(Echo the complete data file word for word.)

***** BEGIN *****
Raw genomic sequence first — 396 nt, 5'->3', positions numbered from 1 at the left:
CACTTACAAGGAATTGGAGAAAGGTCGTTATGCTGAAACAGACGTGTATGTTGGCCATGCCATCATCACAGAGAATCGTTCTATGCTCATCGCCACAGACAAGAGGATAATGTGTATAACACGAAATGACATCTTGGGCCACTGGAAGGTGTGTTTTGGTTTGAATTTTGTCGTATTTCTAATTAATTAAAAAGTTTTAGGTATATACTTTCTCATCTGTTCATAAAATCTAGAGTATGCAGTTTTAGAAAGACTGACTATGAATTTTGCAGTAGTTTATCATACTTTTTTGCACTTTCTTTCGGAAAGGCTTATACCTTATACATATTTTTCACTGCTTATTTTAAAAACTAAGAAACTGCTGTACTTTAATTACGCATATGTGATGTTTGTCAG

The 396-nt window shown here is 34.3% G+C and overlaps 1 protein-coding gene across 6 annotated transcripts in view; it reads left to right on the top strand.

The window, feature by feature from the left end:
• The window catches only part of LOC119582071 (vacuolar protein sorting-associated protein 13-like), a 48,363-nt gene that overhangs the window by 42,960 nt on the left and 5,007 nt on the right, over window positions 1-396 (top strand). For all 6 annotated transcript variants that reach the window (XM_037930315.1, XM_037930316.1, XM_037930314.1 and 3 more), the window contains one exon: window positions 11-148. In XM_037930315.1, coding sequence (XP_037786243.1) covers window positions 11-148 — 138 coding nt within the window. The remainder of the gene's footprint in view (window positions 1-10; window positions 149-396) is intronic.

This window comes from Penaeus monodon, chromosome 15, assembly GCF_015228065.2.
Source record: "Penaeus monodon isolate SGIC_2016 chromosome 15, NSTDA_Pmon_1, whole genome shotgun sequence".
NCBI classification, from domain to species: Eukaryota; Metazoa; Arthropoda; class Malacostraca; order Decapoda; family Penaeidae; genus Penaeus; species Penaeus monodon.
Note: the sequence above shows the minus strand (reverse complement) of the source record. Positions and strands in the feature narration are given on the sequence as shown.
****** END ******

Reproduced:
Raw genomic sequence first — 396 nt, 5'->3', positions numbered from 1 at the left:
CACTTACAAGGAATTGGAGAAAGGTCGTTATGCTGAAACAGACGTGTATGTTGGCCATGCCATCATCACAGAGAATCGTTCTATGCTCATCGCCACAGACAAGAGGATAATGTGTATAACACGAAATGACATCTTGGGCCACTGGAAGGTGTGTTTTGGTTTGAATTTTGTCGTATTTCTAATTAATTAAAAAGTTTTAGGTATATACTTTCTCATCTGTTCATAAAATCTAGAGTATGCAGTTTTAGAAAGACTGACTATGAATTTTGCAGTAGTTTATCATACTTTTTTGCACTTTCTTTCGGAAAGGCTTATACCTTATACATATTTTTCACTGCTTATTTTAAAAACTAAGAAACTGCTGTACTTTAATTACGCATATGTGATGTTTGTCAG

The 396-nt window shown here is 34.3% G+C and overlaps 1 protein-coding gene across 6 annotated transcripts in view; it reads left to right on the top strand.

The window, feature by feature from the left end:
• The window catches only part of LOC119582071 (vacuolar protein sorting-associated protein 13-like), a 48,363-nt gene that overhangs the window by 42,960 nt on the left and 5,007 nt on the right, over window positions 1-396 (top strand). For all 6 annotated transcript variants that reach the window (XM_037930315.1, XM_037930316.1, XM_037930314.1 and 3 more), the window contains one exon: window positions 11-148. In XM_037930315.1, coding sequence (XP_037786243.1) covers window positions 11-148 — 138 coding nt within the window. The remainder of the gene's footprint in view (window positions 1-10; window positions 149-396) is intronic.

This window comes from Penaeus monodon, chromosome 15, assembly GCF_015228065.2.
Source record: "Penaeus monodon isolate SGIC_2016 chromosome 15, NSTDA_Pmon_1, whole genome shotgun sequence".
NCBI classification, from domain to species: Eukaryota; Metazoa; Arthropoda; class Malacostraca; order Decapoda; family Penaeidae; genus Penaeus; species Penaeus monodon.
Note: the sequence above shows the minus strand (reverse complement) of the source record. Positions and strands in the feature narration are given on the sequence as shown.